To examine faults Database Performance Monitor has detected, click on the “Health” icon in the navigation pane, and then click “Faults” at the top of the window. A timeline appears, with faults in the architectural layers arranged from left to right. The height of the fault indicates its severity, and the width its duration.
Click on any fault to examine it, and a two-column display appears below. The left-hand pane displays summary information about activity and status in the faulty system during the affected time period, with vertical red lines indicating the moment of the fault.
In the Top Processes widget below the summary, the culprit is visible: a process called
This is a real example of a fault on one of our servers. The diagnosis requires application-specific
knowledge, but in summary, this application is a background task that executed an expensive
statement against the database, which then issued a large set of I/O requests to the disk.
Depending on the systems involved, additional widgets will be available with top-N displays of various data such as queries, processes, and network connection states.
What is Adaptive Fault Detection?
Adaptive Fault Detection is a patented technology to find small interruptions to server or service availability. A fault is best described as a small stall, where requests for work (queries, IO operations) continue to arrive but are not being serviced. Finding faults while they are small can avoid serious outages later.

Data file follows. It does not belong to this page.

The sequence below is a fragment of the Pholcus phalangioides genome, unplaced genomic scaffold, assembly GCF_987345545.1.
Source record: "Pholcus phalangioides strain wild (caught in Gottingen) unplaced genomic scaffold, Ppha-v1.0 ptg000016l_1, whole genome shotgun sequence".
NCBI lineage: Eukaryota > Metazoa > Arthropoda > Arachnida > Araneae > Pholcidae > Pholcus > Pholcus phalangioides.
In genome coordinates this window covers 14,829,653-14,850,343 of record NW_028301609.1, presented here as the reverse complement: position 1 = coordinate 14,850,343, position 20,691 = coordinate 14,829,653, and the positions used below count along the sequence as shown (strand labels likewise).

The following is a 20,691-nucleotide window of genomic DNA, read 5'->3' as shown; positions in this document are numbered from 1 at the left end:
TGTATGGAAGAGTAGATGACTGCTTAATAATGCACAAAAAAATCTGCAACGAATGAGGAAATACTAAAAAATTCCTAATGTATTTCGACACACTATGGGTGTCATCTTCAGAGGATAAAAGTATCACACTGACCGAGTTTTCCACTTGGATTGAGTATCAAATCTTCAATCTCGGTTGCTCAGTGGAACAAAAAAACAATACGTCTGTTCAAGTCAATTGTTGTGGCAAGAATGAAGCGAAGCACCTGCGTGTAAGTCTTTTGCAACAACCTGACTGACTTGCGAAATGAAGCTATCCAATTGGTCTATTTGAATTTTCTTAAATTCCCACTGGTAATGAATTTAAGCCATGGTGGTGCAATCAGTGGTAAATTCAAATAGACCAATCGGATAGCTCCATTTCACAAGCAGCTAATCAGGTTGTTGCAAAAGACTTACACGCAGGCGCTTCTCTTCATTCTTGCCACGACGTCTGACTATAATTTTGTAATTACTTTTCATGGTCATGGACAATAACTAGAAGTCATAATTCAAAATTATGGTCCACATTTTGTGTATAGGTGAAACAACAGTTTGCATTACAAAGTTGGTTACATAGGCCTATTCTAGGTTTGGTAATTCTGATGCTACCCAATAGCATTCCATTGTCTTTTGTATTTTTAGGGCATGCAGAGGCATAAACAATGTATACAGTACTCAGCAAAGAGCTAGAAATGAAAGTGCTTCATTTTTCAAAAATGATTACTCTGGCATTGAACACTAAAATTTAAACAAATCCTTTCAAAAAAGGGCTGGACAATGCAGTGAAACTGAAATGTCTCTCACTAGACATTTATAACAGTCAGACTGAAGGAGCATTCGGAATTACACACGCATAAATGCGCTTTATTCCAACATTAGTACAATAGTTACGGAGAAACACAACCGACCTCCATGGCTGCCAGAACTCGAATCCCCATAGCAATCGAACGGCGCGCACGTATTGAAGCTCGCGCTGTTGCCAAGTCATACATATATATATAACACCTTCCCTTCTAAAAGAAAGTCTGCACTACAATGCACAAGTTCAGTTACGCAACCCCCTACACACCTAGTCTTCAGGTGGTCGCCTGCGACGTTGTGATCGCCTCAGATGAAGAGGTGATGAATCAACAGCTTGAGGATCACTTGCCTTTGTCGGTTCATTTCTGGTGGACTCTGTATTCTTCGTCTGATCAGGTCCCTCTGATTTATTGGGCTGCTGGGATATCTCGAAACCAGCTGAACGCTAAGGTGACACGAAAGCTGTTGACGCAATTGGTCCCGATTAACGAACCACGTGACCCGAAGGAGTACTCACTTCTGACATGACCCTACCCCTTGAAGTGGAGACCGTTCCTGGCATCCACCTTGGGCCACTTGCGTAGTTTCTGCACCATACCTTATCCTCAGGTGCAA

Faults are typically caused by system overload or poor performance. Because they are nearly impossible to detect by normal means such as threshold-based alerts, they are often hard to find until they become major problems (seconds or minutes of downtime). They are some of the most difficult problems to diagnose, because of their transient nature, which makes them hard to observe. The symptoms and causes tend to be complex, because systems that stall often misbehave in a variety of ways simultaneously.
For these reasons, faults are best detected while they are small (a second or two). Short-duration
faults are much easier to diagnose and fix. Typical causes include resource overload, storms of
queries, bad application behavior,
SELECT FOR UPDATE or other locking queries, internal scalability
problems such as mutex contention around a long-running operation, or intensive periodic tasks.
For example, the query cache mutex in MySQL has caused server stalls, and InnoDB checkpoint stalls
or dirty-page flushing can cause similar effects. In the application layer, bad behavior such as
stampedes to regenerate an expired cache entry are common culprits.
There are thousands of potential causes for stalls, and it is impossible to guess what metrics and thresholds might predict them. Our fault detection algorithm is based on queueing theory, and observes work requests arriving, in progress, and completing. When work queues up and does not complete, the system is stalled. This algorithm is completely adaptive and requires no tuning, and because the definition of a fault is based on work being completed, will detect any problem that prevents the system from doing its work, even those we have never seen or imagined.
When a fault occurs, our agent reacts in real-time by gathering additional data at high frequency. We detect faults in the database server and in the storage (disk) subsystem. Faults appear as events in the Events page, and there is an interface specifically designed for investigating and diagnosing them.
Each fault is assigned a severity, which is a measure of abnormality. It’s similar to a z-score, and a severity value can be thought of in units of standard deviation. The exact definition of severity varies by fault and system type, so severities should only be used for comparisons between similar kinds of faults. For example, severities for disk faults should only be compared to severities of other disk faults.